A decade later, lifestyle changes continue to lower type 2 diabetes risk
For more information, contact our Media Relations Manager, Ted Griggs, 225-763-2862 or our Communications Director, Lisa Stansbury, at 225-763-2978. Our news email box is also available at firstname.lastname@example.org.Released: Wednesday, October 28, 2009
BATON ROUGE - Confirming earlier findings of a decade ago, Pennington Biomedical Research Center scientists have joined others nationwide to verify a land-mark study that showed intensive lifestyle changes can ward off diabetes in those at high risk for the disease. Life changes designed to achieve and maintain modest weight loss reduced the rate of developing type 2 diabetes by 34 percent over ten years.
Lifestyle changes also yielded improvements in cardiovascular health, including lower blood pressure and triglyceride levels, allowing participants to take fewer drugs to control their heart disease risk, according to the study.
In comparison, treatment over the same length of time with the oral diabetes drug metformin reduced the rate of developing diabetes by 18 percent.
These are the results of the Diabetes Prevention Program Outcomes Study (DPPOS), a long-term follow up to the landmark Diabetes Prevention Program (DPP). Results of the DPPOS will appear online in The Lancet on Oct. 29, 2009.
“This just underscores the original findings that the serious condition of type 2 diabetes can be avoided through strict diet and physical activity,” said Dr. George Bray of the Pennington Biomedical Research Center. The Center was one of the original clinical sites for the DPP and the follow-up DPPOS.
The original study, the DPP, was a large, randomized trial involving 3,234 overweight or obese adults with elevated blood glucose levels. It was conducted at 27 centers nationwide and was the first major trial to show that lifestyle changes can effectively delay diabetes in a diverse population of overweight American adults at high risk of diabetes.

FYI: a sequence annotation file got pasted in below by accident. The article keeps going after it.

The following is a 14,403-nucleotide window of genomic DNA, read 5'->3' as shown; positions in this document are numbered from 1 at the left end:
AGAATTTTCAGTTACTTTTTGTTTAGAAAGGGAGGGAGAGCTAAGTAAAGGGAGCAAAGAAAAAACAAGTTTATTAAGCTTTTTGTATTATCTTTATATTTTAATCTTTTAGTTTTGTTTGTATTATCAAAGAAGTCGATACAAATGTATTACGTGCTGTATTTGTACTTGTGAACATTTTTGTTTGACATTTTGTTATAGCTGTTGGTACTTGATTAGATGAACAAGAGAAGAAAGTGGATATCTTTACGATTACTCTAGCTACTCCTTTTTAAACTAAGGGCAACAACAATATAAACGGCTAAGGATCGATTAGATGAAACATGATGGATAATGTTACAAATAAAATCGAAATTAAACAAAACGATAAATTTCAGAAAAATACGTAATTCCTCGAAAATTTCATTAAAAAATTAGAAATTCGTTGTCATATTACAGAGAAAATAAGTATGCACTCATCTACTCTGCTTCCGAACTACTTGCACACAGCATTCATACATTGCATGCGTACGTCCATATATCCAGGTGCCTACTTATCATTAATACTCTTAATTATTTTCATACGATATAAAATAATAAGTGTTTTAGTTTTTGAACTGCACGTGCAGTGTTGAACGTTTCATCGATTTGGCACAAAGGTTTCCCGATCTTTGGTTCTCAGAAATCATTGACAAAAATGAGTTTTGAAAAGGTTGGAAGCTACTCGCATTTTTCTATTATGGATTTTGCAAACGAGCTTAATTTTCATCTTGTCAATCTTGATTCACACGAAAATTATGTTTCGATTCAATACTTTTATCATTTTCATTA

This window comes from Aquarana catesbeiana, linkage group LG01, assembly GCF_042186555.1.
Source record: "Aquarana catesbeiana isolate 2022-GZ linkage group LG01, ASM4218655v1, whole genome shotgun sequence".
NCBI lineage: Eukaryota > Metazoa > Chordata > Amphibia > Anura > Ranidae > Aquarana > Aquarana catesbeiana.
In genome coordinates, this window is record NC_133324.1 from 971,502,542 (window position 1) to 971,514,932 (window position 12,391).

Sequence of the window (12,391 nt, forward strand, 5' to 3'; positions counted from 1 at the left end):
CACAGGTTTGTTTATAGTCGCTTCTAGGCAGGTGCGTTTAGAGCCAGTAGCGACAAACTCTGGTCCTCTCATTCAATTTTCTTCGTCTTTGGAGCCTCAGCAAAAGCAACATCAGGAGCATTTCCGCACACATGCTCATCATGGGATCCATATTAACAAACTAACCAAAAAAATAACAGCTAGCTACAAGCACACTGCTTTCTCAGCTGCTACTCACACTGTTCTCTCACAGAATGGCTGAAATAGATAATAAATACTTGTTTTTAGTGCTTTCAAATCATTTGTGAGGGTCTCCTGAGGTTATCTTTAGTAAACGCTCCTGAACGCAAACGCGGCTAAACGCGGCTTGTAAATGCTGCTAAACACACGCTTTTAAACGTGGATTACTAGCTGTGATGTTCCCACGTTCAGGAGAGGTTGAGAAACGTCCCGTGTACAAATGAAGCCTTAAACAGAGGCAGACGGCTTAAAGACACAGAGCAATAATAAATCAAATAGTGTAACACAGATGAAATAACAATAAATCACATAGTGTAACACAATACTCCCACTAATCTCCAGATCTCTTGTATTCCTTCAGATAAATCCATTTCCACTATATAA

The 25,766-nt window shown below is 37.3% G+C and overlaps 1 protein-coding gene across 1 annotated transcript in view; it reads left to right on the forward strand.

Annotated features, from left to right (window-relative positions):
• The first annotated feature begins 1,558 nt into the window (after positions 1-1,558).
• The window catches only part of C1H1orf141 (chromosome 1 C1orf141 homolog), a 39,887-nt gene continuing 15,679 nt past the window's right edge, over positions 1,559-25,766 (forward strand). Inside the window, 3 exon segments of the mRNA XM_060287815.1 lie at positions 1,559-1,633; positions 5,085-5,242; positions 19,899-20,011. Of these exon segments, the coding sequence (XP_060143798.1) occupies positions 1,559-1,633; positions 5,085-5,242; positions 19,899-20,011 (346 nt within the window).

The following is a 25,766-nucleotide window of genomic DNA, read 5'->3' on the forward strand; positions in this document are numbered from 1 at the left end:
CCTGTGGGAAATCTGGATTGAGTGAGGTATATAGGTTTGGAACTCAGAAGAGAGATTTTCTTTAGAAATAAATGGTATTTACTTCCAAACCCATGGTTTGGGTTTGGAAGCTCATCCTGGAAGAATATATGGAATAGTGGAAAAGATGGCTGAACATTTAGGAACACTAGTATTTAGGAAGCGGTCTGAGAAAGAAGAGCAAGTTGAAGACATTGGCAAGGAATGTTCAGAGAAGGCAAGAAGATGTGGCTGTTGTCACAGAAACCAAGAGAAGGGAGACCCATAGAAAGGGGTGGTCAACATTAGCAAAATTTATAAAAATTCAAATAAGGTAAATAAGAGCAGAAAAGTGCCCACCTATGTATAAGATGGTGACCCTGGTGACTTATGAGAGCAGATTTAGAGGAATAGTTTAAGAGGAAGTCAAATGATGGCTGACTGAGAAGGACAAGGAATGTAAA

Researchers announced the initial findings of the DPP in 2001, a year earlier than scheduled because results were so clear: after three years, intensive lifestyle changes reduced the development of type 2 diabetes by 58 percent whereas metformin reduced it by 31 percent.
Striking as the findings were, researchers could not say how long the benefit would endure, since the results were based on just three years of data. So the investigators offered all participants, the placebo (control) group and metformin group in addition to the lifestyle change group, the opportunity to learn lifestyle changes and enroll in the DPPOS. 88 percent of DPP volunteers took part.
Intensive lifestyle changes consisted of lowering fat and calories in the diet and increasing regular physical activity to 150 minutes per week. Participants received training in diet, exercise (most chose walking), and behavior modification skills. In the first year of the DPP, this group lost 15 lbs. on average but regained all but about 5 pounds over 10 years. The metformin group has maintained a loss of about 5 pounds, and the placebo group lost less than 2 pounds over the decade.
About 5 to 6 percent of those in the lifestyle intervention group developed type 2 diabetes annually, an incidence rate that remained steady throughout the DPPOS. When the DPP ended in 2001, the metformin and placebo groups were developing diabetes at the rate of 8 and 11 percent a year, respectively. In 10 years, however, the yearly diabetes incidence rates for the drug and placebo groups had also fallen to about 5 to 6 percent, and the lifestyle intervention group’s rate remained at this lower level.
The researchers are looking at a number of explanations for the convergence of diabetes incidence rates for the three groups. One may be that lifestyle changes adopted by the drug and placebo groups after the DPP ended may have lowered their rate of type 2 diabetes over time.
The Pennington Biomedical Research Center is at the forefront of medical discovery as it relates to understanding the triggers of obesity, diabetes, cardiovascular disease, cancer and dementia. It is a campus of Louisiana State University and conducts basic, clinical and population research. The research enterprise at Pennington Biomedical includes approximately 80 faculty and more than 25 post-doctoral fellows who comprise a network of 44 laboratories supported by lab technicians, nurses, dietitians, and support personnel, and 13 highly specialized core service facilities. Pennington Biomedical's more than 500 employees perform research activities in state-of-the-art facilities on the 222-acre campus located in Baton Rouge, Louisiana.